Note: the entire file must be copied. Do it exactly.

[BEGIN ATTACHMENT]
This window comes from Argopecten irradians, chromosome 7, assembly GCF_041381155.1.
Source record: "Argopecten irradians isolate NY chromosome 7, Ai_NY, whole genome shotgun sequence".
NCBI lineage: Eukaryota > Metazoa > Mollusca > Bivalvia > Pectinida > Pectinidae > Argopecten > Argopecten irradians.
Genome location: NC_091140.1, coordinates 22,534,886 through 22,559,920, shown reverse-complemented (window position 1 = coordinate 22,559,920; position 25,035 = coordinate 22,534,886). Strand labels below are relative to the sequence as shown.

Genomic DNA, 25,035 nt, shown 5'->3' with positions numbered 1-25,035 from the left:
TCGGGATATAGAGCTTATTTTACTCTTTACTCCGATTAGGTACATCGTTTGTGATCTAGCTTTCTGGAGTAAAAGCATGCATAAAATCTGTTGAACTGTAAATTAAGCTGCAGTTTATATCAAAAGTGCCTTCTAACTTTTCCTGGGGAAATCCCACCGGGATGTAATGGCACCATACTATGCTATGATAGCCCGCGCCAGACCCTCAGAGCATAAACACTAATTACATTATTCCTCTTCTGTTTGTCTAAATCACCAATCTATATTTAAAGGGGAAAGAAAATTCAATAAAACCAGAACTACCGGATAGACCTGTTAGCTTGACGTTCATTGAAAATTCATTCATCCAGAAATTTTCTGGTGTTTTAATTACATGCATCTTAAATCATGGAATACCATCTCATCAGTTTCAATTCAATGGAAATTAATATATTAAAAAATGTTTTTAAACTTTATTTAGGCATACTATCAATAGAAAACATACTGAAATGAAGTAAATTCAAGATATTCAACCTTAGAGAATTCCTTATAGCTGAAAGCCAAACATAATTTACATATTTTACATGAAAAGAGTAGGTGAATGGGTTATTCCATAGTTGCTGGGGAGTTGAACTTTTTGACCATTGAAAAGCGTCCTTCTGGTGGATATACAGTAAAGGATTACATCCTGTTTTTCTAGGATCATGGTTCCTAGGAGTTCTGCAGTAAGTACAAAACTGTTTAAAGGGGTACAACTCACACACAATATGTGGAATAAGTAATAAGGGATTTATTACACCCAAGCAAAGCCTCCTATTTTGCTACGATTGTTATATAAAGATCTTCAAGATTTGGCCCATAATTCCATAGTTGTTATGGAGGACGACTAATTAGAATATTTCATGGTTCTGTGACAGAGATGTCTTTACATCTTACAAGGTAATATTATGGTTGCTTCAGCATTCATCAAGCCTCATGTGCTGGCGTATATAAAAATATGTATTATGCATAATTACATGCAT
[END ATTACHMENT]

This window comes from Argopecten irradians, chromosome 7, assembly GCF_041381155.1.
Source record: "Argopecten irradians isolate NY chromosome 7, Ai_NY, whole genome shotgun sequence".
NCBI lineage: Eukaryota > Metazoa > Mollusca > Bivalvia > Pectinida > Pectinidae > Argopecten > Argopecten irradians.
Genome location: NC_091140.1, coordinates 22,534,886 through 22,559,920, shown reverse-complemented (window position 1 = coordinate 22,559,920; position 25,035 = coordinate 22,534,886). Strand labels below are relative to the sequence as shown.

Genomic DNA, 25,035 nt, shown 5'->3' with positions numbered 1-25,035 from the left:
TCGGGATATAGAGCTTATTTTACTCTTTACTCCGATTAGGTACATCGTTTGTGATCTAGCTTTCTGGAGTAAAAGCATGCATAAAATCTGTTGAACTGTAAATTAAGCTGCAGTTTATATCAAAAGTGCCTTCTAACTTTTCCTGGGGAAATCCCACCGGGATGTAATGGCACCATACTATGCTATGATAGCCCGCGCCAGACCCTCAGAGCATAAACACTAATTACATTATTCCTCTTCTGTTTGTCTAAATCACCAATCTATATTTAAAGGGGAAAGAAAATTCAATAAAACCAGAACTACCGGATAGACCTGTTAGCTTGACGTTCATTGAAAATTCATTCATCCAGAAATTTTCTGGTGTTTTAATTACATGCATCTTAAATCATGGAATACCATCTCATCAGTTTCAATTCAATGGAAATTAATATATTAAAAAATGTTTTTAAACTTTATTTAGGCATACTATCAATAGAAAACATACTGAAATGAAGTAAATTCAAGATATTCAACCTTAGAGAATTCCTTATAGCTGAAAGCCAAACATAATTTACATATTTTACATGAAAAGAGTAGGTGAATGGGTTATTCCATAGTTGCTGGGGAGTTGAACTTTTTGACCATTGAAAAGCGTCCTTCTGGTGGATATACAGTAAAGGATTACATCCTGTTTTTCTAGGATCATGGTTCCTAGGAGTTCTGCAGTAAGTACAAAACTGTTTAAAGGGGTACAACTCACACACAATATGTGGAATAAGTAATAAGGGATTTATTACACCCAAGCAAAGCCTCCTATTTTGCTACGATTGTTATATAAAGATCTTCAAGATTTGGCCCATAATTCCATAGTTGTTATGGAGGACGACTAATTAGAATATTTCATGGTTCTGTGACAGAGATGTCTTTACATCTTACAAGGTAATATTATGGTTGCTTCAGCATTCATCAAGCCTCATGTGCTGGCGTATATAAAAATATGTATTATGCATAATTACATGCAT